The Greek artist is celebrated with a small exhibition at Deptford Lounge this month which is dedicated to the rich cultural history of this part of south-east London – and its size is in inverse proportion to the quality and impact of her pieces.
The show, entitled Invisible… But Omnipresent, is fantastically clever. Many of the artworks, created with white cotton thread on white cartridge paper, are instantly recognisable portraits of key figures from Deptford’s royal dockyard past such as Henry VIII, Elizabeth I and Sir Francis Drake.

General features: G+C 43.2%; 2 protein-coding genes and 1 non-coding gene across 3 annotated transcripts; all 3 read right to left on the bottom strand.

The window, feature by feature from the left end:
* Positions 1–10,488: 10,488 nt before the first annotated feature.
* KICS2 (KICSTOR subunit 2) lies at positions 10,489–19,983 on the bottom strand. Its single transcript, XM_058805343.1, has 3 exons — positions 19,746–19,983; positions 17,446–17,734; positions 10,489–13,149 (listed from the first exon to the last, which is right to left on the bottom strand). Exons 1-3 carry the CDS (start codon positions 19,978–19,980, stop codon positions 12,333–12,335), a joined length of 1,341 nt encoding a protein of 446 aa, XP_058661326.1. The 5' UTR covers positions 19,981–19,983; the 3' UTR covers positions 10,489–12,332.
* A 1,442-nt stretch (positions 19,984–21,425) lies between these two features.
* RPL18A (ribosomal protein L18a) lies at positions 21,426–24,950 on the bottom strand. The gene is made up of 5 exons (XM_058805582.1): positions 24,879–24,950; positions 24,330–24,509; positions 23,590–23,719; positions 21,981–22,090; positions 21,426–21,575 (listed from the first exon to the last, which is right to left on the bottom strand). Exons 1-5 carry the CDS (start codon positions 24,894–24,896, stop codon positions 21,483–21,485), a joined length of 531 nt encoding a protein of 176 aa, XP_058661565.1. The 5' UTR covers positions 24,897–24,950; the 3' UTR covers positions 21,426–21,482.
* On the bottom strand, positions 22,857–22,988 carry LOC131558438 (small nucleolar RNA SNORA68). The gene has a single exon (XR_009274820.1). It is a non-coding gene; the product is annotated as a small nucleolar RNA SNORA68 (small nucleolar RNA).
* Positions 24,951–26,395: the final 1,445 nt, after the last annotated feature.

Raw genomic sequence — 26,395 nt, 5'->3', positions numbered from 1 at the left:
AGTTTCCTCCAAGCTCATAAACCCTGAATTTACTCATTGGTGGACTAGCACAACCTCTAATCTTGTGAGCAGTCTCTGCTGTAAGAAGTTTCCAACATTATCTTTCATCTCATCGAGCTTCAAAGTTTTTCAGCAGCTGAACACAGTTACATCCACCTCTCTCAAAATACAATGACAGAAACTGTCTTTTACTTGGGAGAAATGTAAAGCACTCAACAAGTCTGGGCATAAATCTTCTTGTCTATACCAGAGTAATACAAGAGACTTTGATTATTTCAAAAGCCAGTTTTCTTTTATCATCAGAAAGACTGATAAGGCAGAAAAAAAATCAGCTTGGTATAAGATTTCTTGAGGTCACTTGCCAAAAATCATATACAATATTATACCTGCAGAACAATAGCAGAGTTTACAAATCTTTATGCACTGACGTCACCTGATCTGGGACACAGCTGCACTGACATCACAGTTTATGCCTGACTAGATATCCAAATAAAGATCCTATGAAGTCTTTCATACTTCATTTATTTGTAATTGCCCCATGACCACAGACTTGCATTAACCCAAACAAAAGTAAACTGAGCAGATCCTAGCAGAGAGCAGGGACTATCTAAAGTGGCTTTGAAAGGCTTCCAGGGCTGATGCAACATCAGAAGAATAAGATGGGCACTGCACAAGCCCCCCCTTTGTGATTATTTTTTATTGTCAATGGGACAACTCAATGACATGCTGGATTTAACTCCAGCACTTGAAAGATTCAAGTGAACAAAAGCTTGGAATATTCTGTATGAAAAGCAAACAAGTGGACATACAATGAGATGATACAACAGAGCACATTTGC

But there’s nothing remotely romantic about this exhibition because it concentrates on the dark side of the area’s history – the mysterious murder here of spy-turned-playwright Kit Marlowe, the appalling legacy of Sir John Hawkins, who set off for Africa from Deptford to invent the horrors of the Atlantic slave trade, the treachery of Captain Kidd, who set sail on the Thames as a respectable Royal Navy officer but soon reinvented himself as a notorious pirate, and the pioneering feminist and dyed-in-the-wool anarchist Kate Sharpley, who was arrested and beaten up by local police after she took the posthumous bravery medals awarded to her father and brother and threw them in Queen Mary’s face at a presentation ceremony as the First World War drew to a close.
Rarely have I seen such an intense outpouring of outrage in such a confined space.
See it while you can…